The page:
Unfortunately, the countries of the Sahel do not get enough media attention, and this regional crisis has turned into a global catastrophe from which it will be very hard to recover. With the expected lean season (predicted as the worst in decades), we will likely see immeasurable needs: food shortages, increased violence (including gender-based violence and deepening the vulnerability of women and girls) and displacement. It is hard to categorize it into one bucket of most pressing concern.

Tim: I think Tamara is right. It really is a perfect storm of interrelated and compounding problems that need to be addressed in an integrated way. National security and counterterrorism priorities cannot be separated out from the real need for legitimate and effective governance systems and structures. Similarly, the rising flood of refugees, IDPs and related humanitarian shocks cannot be dealt with in short-term aid programs that don’t simultaneously tackle fundamental needs related to food security, agricultural production and resilient markets, health care, education and human rights. Measures to address climate adaptation and mitigation needs are layered into all of these and have to be given equal priority.

Tamara: I think it must also be stressed that the Sahel operating environment for humanitarian actors is significantly underfunded and becoming alarmingly more dangerous. Humanitarian access is shrinking, and it's becoming harder for INGOs to operate in remote and very insecure areas (where vulnerability is at its highest peak). With scarce resources, we are just patching the problem and are unable to offer anything beyond life-saving solutions.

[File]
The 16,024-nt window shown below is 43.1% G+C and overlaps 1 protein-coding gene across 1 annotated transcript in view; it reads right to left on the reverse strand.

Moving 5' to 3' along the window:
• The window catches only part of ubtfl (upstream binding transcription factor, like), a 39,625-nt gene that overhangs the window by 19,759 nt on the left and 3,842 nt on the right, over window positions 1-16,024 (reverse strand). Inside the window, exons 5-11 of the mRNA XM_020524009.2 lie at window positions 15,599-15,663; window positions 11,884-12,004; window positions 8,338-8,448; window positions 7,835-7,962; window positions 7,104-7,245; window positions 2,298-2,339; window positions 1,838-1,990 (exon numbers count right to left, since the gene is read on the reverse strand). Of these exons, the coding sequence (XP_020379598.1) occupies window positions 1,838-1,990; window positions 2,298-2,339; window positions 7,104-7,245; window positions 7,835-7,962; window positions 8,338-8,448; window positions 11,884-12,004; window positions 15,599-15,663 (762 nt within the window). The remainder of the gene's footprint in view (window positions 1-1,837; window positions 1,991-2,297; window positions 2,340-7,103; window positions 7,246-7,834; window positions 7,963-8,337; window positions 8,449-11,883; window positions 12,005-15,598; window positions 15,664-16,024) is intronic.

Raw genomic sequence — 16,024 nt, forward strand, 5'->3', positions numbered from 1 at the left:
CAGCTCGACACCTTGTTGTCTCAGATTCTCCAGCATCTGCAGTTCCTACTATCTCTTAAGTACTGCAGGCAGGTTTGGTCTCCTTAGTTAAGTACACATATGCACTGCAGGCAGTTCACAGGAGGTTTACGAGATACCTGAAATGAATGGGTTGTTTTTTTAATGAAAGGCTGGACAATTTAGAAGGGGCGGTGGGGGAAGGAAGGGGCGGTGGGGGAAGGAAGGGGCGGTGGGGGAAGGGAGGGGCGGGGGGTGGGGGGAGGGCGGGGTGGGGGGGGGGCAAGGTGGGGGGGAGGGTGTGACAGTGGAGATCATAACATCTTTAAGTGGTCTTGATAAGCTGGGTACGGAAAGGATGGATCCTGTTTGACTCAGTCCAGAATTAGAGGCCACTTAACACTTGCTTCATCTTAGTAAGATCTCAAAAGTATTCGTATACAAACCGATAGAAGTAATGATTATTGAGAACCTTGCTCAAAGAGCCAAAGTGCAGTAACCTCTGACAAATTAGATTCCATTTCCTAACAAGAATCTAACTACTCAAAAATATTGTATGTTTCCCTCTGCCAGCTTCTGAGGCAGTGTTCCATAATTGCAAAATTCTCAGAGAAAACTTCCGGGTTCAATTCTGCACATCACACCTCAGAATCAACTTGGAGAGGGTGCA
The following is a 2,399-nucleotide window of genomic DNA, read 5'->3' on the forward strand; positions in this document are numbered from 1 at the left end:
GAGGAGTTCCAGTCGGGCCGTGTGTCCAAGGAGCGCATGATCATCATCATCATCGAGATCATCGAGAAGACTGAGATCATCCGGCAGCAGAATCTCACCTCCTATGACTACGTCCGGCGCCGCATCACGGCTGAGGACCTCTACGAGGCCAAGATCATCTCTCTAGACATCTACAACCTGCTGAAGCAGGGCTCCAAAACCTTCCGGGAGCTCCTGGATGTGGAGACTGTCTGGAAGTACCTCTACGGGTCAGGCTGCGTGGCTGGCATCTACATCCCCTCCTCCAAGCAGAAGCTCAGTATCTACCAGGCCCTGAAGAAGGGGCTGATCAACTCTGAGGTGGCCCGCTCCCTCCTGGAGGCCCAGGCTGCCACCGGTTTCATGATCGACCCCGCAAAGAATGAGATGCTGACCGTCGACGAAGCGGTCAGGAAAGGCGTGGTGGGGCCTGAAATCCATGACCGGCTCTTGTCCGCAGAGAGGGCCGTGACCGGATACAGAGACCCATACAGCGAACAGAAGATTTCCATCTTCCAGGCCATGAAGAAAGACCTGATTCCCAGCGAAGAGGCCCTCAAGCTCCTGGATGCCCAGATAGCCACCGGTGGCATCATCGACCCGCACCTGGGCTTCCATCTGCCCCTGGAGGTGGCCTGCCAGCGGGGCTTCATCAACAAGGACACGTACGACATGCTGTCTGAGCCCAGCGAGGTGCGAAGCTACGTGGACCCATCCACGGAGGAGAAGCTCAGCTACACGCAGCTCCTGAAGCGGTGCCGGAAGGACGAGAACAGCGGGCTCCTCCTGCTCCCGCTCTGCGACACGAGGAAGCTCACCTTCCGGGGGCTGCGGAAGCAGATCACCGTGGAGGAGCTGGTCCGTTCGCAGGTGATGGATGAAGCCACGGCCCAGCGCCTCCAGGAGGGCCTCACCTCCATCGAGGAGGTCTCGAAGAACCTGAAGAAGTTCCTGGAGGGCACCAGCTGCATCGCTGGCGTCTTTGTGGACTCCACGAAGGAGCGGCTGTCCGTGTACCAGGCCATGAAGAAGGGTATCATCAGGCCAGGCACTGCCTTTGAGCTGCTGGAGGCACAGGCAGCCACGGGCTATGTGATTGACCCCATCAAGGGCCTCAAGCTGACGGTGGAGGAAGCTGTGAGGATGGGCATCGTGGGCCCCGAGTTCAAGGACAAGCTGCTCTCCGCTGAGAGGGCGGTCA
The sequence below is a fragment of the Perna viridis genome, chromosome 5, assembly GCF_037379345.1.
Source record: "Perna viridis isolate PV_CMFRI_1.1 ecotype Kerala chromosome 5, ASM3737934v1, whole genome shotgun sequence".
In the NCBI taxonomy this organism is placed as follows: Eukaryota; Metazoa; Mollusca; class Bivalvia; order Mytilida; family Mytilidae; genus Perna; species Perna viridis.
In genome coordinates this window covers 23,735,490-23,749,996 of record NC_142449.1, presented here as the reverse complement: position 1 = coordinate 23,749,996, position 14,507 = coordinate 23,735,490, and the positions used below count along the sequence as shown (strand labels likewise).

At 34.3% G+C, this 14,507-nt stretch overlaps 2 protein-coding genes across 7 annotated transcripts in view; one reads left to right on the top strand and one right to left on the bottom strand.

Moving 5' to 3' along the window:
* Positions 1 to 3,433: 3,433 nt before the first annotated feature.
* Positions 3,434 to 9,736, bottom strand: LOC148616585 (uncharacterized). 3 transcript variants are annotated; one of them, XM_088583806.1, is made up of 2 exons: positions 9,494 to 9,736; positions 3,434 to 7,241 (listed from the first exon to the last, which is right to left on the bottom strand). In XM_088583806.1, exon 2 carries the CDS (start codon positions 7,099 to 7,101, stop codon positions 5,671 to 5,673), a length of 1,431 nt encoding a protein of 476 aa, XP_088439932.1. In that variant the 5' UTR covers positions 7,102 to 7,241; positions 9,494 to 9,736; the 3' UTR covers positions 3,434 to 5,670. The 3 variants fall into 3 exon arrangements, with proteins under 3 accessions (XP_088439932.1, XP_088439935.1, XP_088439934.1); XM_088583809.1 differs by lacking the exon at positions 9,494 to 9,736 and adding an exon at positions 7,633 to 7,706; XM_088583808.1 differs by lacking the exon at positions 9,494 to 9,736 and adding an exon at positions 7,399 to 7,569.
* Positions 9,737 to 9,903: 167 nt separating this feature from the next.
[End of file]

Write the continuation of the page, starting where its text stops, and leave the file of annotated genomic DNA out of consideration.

Central Sahel routinely experiences extremely worrying levels of human rights violations — yet the rest of the world does not stand up to it. The poorest take the brunt of the conflict, violence, destruction of livelihoods and live in constant fear. The unfolding humanitarian catastrophe is compounded by governments' and civil society's inability to meet basic needs and the lack of coordination and political will to drive the standardization of the processes.

Tim: There is a cause-and-consequence dynamic between growing extremism and poverty that needs to be highlighted. The more unstable and chaotic the region becomes, the more it hampers efforts to build stable and productive economies and allow for decent jobs and a quality of life for people. As poverty worsens, the more it breeds further resentment and frustration that, in turn, leads to even more violence. It's a vicious circle that — at the moment anyway — the countries of the Sahel and the international community have not made great progress in breaking yet.

Hamid: One effort we should lift up that is trying to make a dent in this vicious circle is the International Monetary Fund’s USD 238 million Catastrophe Containment and Relief Trust. The fund is for immediate debt service relief for 25 eligible low-income countries. The Sahel countries are part of this tranche of grants for debt service relief. It will help free up scarce financial resources for vital emergency health, social and economic support to mitigate the impact of the COVID-19 pandemic. These are countries that are practically hemorrhaging vital foreign currency in trying to service their debts. They are not able to pay for virtually any social services. This further undermines governance and makes the states vulnerable to violent extremists.

Tamara: And more needs to be done. Already we are facing hundreds of thousands fleeing and close to 3 million displaced. If we do not act, these numbers will skyrocket, and we will witness Sahel countries suffering like never before. The vicious cycle of poverty, insecurity and violence will only intensify.

Tim: My real worry is that the international community doesn't see this for the complex crisis it truly is and will address the crises in region in a piecemeal, ad-hoc manner. This is not something with a short-term or simple fix. It's going to take a full-on and coordinated regional and international effort on multiple fronts. Even more violence and extremism, increased migration and collapsing economies are growing dangers that only exacerbate human suffering.

Learn more about the work of the Corus International family in the Sahel.